Project Details

Description

Ocular injury is the fourth most common injury in 21st century combat. Improvised explosive devices are the most common cause of injury. Our proposal aims to improve the outcome of blast-related trauma to the retina of the eye.

Retinal detachment (RD) is an important complication of ocular trauma. Detachment causes a separation of the retina from the underlying retinal pigmented epithelium (RPE) and choroid, which provide nutrients and oxygen to the retina. This separation can lead to blindness. In combat, RD is one of the top three risks for blindness and occurs in 1% to 51% of ocular injuries depending on the combat arena. It is normally repaired by surgical re-apposition of the retina against the RPE, but studies have shown that normal vision is not restored in the majority of cases following this procedure.

We have discovered that RD increases the activity of a small molecule, RhoA, which results in contraction of the cellular cytoskeleton and breakdown of structural elements, the actin filaments. These changes lead to the breakage of the first synaptic connection in the visual pathway, which is the synapse between photoreceptors and bipolar neurons. Without this synapse there is no vision. We found, in animal models, that we can significantly reduce this synaptic damage by inhibiting Rho kinase (ROCK), an enzyme activated by RhoA. We want to pursue this finding and develop a therapy that can be used in combat to protect the injured retina and increase the chance of recovering visual function as the retina heals.

We have tested several ROCK inhibitors and found that netarsudil-M1, AR-13503, is the most potent inhibitor and can be used at the lowest concentrations. Its parent compound, netrasudil, has been approved by the FDA for use to lower intraocular pressure in glaucoma. The drug has now been formulated within a polymer to provide a continuous release over many weeks once placed in the vitreous cavity. We will apply this new sustained-release fiber with AR-13503 into eyes of pigs with RDs, along with soluble AR-13503 injections, with three research aims in mind: (1) To test how long the drug can provide protection to the injured retina; (2) To determine how long after an injury such as an RD we can apply the drug and still get rescue effects; and (3) To test whether applying a ROCK inhibitor before surgical reattachment, which may involve additional, more subtle, mechanical injury, can also be helpful to the retina and promote visual recovery. In these experiments, we will also apply an inhibitor to LIM kinase (LIMK), another RhoA sensitive molecule, to suppress pathological neural plasticity in the form of nerve cell sprouting. Like synaptic breakage, sprouting occurs with RD and retinal reattachment. We hope to help combatants, civilians in areas with active terrorism, and the general public who suffer sports injuries or other major traumas to the eye. Additionally, we have preliminary evidence suggesting that our drug applications can be helpful to the eye after traumatic brain injury (TBI) because the retina in patients with TBI shows pathology that is similar to RD. Moreover, we hypothesize that our pharmaceutical approach will help stabilize brain tissue itself after TBI.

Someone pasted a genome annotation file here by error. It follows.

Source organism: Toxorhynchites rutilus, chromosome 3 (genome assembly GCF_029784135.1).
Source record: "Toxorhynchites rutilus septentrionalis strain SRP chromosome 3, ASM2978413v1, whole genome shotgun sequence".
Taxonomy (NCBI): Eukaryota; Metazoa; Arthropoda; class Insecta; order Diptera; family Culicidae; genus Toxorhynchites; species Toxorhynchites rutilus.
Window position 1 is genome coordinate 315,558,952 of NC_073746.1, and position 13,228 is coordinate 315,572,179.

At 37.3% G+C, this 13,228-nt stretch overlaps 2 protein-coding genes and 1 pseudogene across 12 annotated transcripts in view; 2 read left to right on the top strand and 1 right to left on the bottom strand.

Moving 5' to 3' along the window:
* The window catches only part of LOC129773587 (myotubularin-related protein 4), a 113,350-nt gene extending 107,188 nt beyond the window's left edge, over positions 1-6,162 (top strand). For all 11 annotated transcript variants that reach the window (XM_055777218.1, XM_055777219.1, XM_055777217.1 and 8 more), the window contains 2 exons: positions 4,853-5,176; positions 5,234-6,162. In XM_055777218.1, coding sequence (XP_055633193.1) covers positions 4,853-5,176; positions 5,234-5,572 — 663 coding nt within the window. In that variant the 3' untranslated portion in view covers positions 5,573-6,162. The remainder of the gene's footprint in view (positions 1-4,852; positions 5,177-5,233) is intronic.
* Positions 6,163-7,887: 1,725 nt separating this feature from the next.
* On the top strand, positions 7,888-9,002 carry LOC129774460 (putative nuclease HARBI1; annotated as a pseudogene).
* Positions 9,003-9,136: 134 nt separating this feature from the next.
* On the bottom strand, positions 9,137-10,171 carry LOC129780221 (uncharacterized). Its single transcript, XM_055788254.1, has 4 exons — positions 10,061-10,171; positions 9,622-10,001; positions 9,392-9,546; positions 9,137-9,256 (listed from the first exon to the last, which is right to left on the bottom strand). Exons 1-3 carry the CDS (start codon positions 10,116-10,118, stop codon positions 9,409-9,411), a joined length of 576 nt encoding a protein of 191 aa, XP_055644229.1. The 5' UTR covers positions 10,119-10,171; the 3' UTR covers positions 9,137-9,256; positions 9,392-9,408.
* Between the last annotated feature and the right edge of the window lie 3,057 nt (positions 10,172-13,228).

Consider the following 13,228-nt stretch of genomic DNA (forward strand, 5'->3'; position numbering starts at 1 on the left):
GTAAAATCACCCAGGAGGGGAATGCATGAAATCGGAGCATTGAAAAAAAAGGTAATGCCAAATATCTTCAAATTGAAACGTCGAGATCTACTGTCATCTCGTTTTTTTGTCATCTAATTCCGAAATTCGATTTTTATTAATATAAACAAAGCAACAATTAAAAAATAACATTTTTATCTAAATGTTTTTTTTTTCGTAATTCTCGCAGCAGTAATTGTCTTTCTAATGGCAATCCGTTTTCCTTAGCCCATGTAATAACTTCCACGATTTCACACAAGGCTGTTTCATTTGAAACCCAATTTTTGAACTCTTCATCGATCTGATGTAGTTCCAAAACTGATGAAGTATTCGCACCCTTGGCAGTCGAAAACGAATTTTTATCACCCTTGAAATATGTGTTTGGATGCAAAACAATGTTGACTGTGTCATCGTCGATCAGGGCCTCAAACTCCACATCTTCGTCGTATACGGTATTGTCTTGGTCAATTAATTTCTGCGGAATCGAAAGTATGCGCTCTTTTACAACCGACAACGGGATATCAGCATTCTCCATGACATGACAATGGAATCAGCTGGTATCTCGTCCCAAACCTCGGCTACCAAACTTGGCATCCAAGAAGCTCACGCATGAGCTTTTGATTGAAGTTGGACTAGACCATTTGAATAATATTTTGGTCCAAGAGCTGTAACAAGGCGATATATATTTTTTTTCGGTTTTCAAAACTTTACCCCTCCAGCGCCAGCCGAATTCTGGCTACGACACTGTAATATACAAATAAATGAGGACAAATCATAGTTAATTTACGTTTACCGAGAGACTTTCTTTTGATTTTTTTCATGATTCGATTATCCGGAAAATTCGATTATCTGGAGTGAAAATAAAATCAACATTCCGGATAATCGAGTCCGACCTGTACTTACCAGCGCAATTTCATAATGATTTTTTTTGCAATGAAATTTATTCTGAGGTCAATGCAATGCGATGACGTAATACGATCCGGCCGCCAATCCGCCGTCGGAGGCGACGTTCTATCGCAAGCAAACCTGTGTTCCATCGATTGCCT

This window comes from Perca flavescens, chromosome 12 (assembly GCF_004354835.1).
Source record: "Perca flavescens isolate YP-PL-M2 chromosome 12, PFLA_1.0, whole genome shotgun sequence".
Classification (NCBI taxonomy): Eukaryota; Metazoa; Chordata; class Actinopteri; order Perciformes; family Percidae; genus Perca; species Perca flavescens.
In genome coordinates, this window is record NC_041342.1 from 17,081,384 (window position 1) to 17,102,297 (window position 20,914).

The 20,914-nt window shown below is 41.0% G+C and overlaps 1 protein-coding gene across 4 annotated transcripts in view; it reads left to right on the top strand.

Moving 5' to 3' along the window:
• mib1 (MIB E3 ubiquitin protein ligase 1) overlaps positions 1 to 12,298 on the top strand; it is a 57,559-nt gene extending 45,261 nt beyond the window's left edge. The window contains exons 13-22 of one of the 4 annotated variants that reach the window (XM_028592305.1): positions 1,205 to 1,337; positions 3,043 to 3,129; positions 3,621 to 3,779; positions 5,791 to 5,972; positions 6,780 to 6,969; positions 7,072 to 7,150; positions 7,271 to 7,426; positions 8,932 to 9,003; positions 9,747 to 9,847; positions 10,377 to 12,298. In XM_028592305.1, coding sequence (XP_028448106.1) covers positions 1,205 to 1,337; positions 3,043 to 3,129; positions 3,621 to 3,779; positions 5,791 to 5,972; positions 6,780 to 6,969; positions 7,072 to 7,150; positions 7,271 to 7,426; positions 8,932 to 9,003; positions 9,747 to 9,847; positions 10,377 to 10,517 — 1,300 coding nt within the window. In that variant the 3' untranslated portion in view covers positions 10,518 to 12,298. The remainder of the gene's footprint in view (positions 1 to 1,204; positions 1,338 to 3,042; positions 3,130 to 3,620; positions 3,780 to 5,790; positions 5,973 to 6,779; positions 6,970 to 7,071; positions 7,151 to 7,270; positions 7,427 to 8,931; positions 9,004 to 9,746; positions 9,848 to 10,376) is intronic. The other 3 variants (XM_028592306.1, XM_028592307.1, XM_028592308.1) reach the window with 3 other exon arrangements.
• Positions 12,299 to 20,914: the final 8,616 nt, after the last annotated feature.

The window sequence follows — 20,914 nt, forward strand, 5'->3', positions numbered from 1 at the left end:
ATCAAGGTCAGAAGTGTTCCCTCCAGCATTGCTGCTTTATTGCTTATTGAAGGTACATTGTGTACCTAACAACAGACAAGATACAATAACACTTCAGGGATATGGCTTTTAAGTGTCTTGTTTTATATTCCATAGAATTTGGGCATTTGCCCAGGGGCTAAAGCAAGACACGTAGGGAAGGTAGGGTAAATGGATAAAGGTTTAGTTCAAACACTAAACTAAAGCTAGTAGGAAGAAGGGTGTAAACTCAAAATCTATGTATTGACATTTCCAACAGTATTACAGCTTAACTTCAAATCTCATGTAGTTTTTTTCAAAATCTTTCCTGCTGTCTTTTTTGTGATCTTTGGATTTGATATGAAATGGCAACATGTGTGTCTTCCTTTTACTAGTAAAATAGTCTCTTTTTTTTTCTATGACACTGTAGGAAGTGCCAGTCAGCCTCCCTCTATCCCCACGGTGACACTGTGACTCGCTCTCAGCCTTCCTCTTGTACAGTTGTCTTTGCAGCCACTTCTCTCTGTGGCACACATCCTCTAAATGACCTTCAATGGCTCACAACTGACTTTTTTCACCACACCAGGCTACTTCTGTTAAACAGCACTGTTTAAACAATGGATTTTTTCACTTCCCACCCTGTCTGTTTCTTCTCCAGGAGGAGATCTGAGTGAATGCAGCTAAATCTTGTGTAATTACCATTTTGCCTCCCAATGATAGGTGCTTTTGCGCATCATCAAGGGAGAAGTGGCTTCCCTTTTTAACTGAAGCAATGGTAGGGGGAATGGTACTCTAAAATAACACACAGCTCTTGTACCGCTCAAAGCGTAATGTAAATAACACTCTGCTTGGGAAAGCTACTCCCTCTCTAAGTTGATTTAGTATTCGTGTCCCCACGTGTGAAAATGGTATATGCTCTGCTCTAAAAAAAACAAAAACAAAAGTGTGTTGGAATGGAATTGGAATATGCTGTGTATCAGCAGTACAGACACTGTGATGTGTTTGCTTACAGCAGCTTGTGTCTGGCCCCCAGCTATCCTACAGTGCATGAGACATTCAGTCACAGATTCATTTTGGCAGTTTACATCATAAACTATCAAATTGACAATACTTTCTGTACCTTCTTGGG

Currently, we work on pigs because their eyes are very similar to human eyes. Over the next 2 years, we propose to get answers about the length of drug effectiveness, the timing of treatment, and the possible advantage of additional treatment at the time of retinal reattachment surgery in the porcine animal model of RD. These studies will be followed by safety studies before there can be clinical trials. However, because our drug is applied to the inside of the eye, with intravitreal injections, there should be little systemic risk. Moreover, the drug we will test has already been used to treat patients with eye disease (glaucoma) and found not to be harmful. In other words, we are using an existing drug in a new application. This approach will allow the possible application to humans to move more quickly.

In addition, we hope, from our work, to find out new information about how cone cells, which are responsible for our color and high acuity vision, respond to injury. We have previously looked at rod cells, but to date, information on cone cells has been lacking. Also, we will test the use of LIMK inhibition, which has not previously been considered in nervous tissue repair and is a novel approach to protection of injured retina. On both fronts, we anticipate discovering potentially critical information about how photoreceptor cells respond to injury and their recovery.

Any improvement in restoration of visual function will have significant positive effects on the quality of life for military Service members, Veterans, and civilians. Of all the senses, vision is among the most important for maintenance of independent living and gainful employment.

StatusFinished
Effective start/end date9/30/199/29/21

Funding

  • Congressionally Directed Medical Research Programs: $779,865.00

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